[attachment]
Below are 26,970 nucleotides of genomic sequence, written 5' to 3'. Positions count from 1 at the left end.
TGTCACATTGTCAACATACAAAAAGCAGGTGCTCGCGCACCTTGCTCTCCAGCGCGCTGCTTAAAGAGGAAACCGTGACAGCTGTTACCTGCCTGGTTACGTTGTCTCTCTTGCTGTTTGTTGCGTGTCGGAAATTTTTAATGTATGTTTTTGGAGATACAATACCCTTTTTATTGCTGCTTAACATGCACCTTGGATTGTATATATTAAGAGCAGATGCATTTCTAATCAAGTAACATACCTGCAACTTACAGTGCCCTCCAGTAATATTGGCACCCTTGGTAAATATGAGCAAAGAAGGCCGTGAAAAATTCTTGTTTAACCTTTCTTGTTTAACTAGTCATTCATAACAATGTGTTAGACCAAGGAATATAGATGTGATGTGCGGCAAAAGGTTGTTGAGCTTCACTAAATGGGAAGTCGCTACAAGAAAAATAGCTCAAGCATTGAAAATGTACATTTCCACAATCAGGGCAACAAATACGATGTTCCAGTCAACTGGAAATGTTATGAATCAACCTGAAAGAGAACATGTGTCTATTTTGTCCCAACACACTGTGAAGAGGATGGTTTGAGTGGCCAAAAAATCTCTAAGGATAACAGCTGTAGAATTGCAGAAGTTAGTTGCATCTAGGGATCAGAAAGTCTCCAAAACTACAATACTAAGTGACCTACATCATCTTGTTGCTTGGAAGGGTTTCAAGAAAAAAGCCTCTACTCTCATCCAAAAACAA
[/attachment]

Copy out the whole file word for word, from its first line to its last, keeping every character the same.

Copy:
Below are 26,970 nucleotides of genomic sequence, written 5' to 3'. Positions count from 1 at the left end.
TGTCACATTGTCAACATACAAAAAGCAGGTGCTCGCGCACCTTGCTCTCCAGCGCGCTGCTTAAAGAGGAAACCGTGACAGCTGTTACCTGCCTGGTTACGTTGTCTCTCTTGCTGTTTGTTGCGTGTCGGAAATTTTTAATGTATGTTTTTGGAGATACAATACCCTTTTTATTGCTGCTTAACATGCACCTTGGATTGTATATATTAAGAGCAGATGCATTTCTAATCAAGTAACATACCTGCAACTTACAGTGCCCTCCAGTAATATTGGCACCCTTGGTAAATATGAGCAAAGAAGGCCGTGAAAAATTCTTGTTTAACCTTTCTTGTTTAACTAGTCATTCATAACAATGTGTTAGACCAAGGAATATAGATGTGATGTGCGGCAAAAGGTTGTTGAGCTTCACTAAATGGGAAGTCGCTACAAGAAAAATAGCTCAAGCATTGAAAATGTACATTTCCACAATCAGGGCAACAAATACGATGTTCCAGTCAACTGGAAATGTTATGAATCAACCTGAAAGAGAACATGTGTCTATTTTGTCCCAACACACTGTGAAGAGGATGGTTTGAGTGGCCAAAAAATCTCTAAGGATAACAGCTGTAGAATTGCAGAAGTTAGTTGCATCTAGGGATCAGAAAGTCTCCAAAACTACAATACTAAGTGACCTACATCATCTTGTTGCTTGGAAGGGTTTCAAGAAAAAAGCCTCTACTCTCATCCAAAAACAA